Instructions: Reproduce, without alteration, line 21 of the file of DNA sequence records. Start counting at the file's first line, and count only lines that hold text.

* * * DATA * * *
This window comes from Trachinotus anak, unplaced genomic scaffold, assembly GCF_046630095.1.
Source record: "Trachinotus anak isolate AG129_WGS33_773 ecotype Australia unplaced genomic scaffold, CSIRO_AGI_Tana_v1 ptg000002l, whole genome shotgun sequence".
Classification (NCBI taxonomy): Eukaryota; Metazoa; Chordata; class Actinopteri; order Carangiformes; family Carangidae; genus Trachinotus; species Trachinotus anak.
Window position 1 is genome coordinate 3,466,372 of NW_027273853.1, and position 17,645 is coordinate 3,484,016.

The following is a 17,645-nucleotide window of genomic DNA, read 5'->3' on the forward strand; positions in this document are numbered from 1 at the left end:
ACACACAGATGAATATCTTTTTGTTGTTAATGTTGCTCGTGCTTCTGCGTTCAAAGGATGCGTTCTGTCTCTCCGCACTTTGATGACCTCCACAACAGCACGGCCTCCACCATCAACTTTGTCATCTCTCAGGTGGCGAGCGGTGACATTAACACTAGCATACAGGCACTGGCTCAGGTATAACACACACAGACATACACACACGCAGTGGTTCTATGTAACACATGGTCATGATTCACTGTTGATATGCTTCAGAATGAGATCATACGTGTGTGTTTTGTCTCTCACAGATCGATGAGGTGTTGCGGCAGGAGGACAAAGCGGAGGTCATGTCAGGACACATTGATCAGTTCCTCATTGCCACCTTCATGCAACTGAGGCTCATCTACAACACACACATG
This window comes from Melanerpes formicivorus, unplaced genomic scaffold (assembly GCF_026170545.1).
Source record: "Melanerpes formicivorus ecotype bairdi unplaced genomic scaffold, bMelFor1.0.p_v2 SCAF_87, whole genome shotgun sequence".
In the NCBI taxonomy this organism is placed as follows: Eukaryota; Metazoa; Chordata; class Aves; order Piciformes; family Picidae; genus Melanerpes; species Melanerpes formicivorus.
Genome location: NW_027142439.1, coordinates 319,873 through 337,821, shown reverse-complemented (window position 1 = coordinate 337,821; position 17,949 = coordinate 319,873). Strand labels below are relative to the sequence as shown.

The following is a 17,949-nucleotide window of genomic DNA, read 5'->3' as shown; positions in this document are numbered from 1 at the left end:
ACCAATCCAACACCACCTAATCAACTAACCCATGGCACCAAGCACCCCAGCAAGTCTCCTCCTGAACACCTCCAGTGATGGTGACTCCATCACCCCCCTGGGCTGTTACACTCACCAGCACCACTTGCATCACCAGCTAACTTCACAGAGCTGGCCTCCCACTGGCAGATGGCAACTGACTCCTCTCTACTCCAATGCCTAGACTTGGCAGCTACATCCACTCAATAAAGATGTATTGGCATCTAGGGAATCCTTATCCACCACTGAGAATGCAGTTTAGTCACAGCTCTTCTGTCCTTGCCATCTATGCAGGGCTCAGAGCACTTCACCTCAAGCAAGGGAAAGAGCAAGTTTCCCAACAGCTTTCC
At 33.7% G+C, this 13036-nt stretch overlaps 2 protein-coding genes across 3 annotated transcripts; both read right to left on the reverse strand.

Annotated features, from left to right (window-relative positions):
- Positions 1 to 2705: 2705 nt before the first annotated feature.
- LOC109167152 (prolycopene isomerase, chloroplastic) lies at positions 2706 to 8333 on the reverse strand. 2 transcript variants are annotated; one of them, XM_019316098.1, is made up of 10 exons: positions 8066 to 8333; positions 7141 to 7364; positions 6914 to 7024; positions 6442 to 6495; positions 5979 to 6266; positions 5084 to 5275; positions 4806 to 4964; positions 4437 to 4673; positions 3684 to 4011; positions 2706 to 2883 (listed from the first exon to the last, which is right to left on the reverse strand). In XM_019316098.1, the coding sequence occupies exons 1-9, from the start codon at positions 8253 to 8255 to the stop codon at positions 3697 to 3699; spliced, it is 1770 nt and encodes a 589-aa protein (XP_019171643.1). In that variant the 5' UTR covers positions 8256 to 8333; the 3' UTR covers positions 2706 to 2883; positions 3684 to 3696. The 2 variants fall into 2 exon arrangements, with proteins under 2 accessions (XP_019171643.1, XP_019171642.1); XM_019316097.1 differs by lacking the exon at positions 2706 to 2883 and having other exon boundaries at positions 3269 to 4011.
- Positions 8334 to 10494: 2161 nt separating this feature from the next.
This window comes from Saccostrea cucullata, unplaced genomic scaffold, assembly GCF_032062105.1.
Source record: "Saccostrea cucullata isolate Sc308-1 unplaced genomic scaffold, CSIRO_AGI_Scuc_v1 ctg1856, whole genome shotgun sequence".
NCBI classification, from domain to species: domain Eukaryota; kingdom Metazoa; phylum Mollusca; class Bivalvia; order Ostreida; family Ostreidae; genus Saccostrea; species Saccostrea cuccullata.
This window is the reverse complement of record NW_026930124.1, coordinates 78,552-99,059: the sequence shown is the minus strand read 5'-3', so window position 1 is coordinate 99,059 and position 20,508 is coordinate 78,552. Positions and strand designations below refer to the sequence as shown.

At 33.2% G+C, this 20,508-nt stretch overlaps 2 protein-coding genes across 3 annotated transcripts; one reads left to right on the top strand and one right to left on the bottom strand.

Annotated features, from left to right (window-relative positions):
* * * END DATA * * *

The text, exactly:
This window is the reverse complement of record NW_026930124.1, coordinates 78,552-99,059: the sequence shown is the minus strand read 5'-3', so window position 1 is coordinate 99,059 and position 20,508 is coordinate 78,552. Positions and strand designations below refer to the sequence as shown.